Take out of that conversation its central value. It is Christ's confidence. He said to Peter, in effect: I know the worst that is in you, the forces that you have not yet discovered that within four-and-twenty hours will make you a denier, cursing and swearing. I know the worst, but if you will trust Me I will realize the best in you. I know the best in you. I shall have perfect confidence in you, provided you will have confidence in Me.
Let me take a superlative declaration. Whatever we think about humanity, Christ thought it worth dying for! He believed in it, in spite of its sin, in spite of its unutterable failure. When He confronted sinning souls He believed in them. He knew their incapacity. He knew that of themselves they could do nothing; but He knew also that in them was the very stuff out of which He could make saints who would flash and shine in light forever. In spite of the spoiling of sin, there was that in them with which He could deal. If I may borrow an awkward word from the old theologians, God believes in the salvability of all men. God puts righteousness at the disposal of man by faith in Himself, in His Son, and in the man at whose disposal He places it. If that once be seen, men respond to that faith of God by faith in Him.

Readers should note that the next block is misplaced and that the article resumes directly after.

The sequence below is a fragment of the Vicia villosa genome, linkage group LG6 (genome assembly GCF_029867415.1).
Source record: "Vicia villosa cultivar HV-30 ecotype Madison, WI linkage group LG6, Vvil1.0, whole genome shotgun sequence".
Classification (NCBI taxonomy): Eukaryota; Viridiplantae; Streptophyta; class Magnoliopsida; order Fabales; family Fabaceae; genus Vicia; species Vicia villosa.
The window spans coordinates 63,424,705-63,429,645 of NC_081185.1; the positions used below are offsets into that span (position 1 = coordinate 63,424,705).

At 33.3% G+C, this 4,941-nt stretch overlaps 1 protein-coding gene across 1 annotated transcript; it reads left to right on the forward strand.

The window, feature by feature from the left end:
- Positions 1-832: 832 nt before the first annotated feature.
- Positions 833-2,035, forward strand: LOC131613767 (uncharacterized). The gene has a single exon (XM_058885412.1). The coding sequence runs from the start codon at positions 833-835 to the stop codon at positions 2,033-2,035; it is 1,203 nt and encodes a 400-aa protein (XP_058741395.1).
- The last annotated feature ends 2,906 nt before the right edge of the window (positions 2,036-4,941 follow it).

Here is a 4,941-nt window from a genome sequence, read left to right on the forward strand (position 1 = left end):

Let us come away from the realm of argument into the realm of experience. All true Christian workers, men and women who know what it is really to get into close touch with sinning souls, and into grip with the spiritual life of men, have learned that the way to lift men back out of the slough of despond is to let them see that Christian workers believe in them. The way to lift any woman back again out of the degradation into which she has come is to show her you know she is capable of the higher and the nobler in the power of the gospel of Jesus Christ. "By faith unto faith." By faith a righteousness of God is revealed in the gospel. By the confidence which God reposes in Himself, and by the confidence He has in the possibility of every human life, He has placed righteousness at man's disposal through Christ. No man will ever avail himself of that except by faith. No man can appropriate the great provision save as he responds in faith to faith. As this faith of God in man is answered by the faith of man in God, then contact is made between the dynamic that is resident within Himself, and placed at the disposal of men by the mystery of His passion, and the weakness and incapacity of the human soul.